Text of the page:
“I would strongly encourage caution in pulling away revenue streams that are coming in and being used directly for scholarship programs currently,” Hanemann told the panel. “This is not a reserve account where money is just kind of hanging out. The earnings off of these dollars directly fund scholarships every term for students.” 

Sen. Raumesh Akbari, a Democrat from Memphis, pointed out, though, that sports betting is a relatively new revenue stream, beyond the Tennessee lottery created in 1974. She voted for the bill and has signed on as a co-sponsor.

At a legislative hearing in January, Mary Beth Thomas, executive director of Tennessee’s Sports Wagering Advisory Council, reported the state collected more than $68 million in sports betting privilege taxes in 2022, compared with $40.6 million a year earlier.

Become a Chalkbeat sponsor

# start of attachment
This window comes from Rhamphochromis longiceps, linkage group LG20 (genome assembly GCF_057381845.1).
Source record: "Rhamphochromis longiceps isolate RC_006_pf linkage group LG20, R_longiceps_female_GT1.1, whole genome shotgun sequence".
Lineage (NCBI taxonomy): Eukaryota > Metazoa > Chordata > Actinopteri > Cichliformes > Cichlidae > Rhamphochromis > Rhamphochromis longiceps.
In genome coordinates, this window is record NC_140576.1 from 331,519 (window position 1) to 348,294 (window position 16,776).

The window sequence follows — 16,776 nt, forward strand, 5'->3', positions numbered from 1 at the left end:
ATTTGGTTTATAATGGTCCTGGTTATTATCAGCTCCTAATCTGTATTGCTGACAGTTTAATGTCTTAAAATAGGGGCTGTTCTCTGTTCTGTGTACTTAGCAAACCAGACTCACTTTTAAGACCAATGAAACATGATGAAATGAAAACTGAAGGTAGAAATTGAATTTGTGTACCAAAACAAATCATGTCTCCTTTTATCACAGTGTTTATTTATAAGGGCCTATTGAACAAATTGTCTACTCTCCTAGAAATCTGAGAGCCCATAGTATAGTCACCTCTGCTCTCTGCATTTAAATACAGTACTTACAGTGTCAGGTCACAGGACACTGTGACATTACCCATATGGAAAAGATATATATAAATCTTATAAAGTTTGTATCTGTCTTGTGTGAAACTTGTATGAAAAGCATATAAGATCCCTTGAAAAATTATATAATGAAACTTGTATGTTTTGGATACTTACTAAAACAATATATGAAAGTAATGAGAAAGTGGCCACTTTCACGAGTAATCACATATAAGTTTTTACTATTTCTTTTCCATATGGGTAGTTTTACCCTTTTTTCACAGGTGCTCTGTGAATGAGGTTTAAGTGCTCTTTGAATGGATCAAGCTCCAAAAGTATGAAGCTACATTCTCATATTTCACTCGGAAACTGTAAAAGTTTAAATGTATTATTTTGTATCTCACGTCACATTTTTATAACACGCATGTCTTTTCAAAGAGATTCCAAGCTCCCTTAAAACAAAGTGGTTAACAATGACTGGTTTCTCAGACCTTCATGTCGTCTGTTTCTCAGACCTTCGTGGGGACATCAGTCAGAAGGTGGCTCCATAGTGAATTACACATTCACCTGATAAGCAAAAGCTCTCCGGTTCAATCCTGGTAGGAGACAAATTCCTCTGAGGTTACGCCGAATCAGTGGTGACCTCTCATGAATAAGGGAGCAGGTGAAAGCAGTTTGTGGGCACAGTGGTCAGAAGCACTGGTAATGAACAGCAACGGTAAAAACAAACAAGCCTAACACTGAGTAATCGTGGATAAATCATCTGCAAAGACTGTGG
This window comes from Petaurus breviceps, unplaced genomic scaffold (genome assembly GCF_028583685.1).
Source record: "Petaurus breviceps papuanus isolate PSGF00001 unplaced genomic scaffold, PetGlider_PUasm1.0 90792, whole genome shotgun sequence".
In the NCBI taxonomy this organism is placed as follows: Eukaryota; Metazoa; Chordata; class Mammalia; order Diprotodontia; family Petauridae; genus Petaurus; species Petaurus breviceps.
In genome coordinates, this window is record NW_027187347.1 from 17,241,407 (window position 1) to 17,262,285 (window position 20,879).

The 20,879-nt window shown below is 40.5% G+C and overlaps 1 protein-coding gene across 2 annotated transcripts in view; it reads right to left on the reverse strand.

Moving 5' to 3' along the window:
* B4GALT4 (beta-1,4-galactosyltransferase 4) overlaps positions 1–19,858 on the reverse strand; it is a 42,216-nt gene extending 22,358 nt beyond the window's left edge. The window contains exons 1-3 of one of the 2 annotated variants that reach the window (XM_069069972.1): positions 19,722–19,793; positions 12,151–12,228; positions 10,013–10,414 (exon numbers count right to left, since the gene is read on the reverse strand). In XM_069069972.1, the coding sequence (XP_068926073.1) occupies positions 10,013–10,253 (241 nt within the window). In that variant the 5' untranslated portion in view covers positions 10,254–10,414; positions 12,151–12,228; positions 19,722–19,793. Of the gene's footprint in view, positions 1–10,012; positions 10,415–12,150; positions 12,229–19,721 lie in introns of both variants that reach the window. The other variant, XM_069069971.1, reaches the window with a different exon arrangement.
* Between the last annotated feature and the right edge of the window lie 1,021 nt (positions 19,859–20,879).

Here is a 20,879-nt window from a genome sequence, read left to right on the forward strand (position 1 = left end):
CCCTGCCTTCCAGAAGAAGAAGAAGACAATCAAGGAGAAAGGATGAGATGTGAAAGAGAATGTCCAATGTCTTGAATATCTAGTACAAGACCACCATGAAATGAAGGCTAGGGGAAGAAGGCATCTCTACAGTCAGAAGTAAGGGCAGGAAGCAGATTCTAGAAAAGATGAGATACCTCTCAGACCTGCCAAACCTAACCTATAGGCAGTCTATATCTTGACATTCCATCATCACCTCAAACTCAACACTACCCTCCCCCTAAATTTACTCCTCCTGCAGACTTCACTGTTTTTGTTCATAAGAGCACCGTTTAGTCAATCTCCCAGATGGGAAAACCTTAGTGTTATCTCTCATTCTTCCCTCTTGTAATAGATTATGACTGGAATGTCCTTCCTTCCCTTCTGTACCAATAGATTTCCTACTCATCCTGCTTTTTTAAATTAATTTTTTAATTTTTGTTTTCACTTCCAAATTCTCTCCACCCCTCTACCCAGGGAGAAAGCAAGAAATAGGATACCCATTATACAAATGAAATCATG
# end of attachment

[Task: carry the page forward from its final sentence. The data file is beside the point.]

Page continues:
You can track the bill’s progress on the state legislature’s website. 

Marta Aldrich is a senior correspondent and covers the statehouse for Chalkbeat Tennessee. Contact her at maldrich@chalkbeat.org.

The Latest

In a rare action, the state Board of Education passed a resolution questioning whether the 2021 law targets the right age group.

School officials, educators, and advocates are seeing a rise in demand for career and technical education programs. Gov. J.B. Pritzker proposed adding more state funding to support, but some say it might not be enough.

Critics say the city still hasn’t provided a satisfactory explanation for why the midyear menu reductions were necessary.

Mallory Fix-Lopez, the only educator on the board, said her resignation is due in part to the time commitment and workload that comes with the volunteer position.

Thanks to a budget cut from Mayor Eric Adams, middle school students will face significantly reduced hours — including no programming on Fridays.

“We realized we could actually make a change if we put our hearts to it,” said Niko Peterson, a senior at Animas High School in Durango who helped write the bill.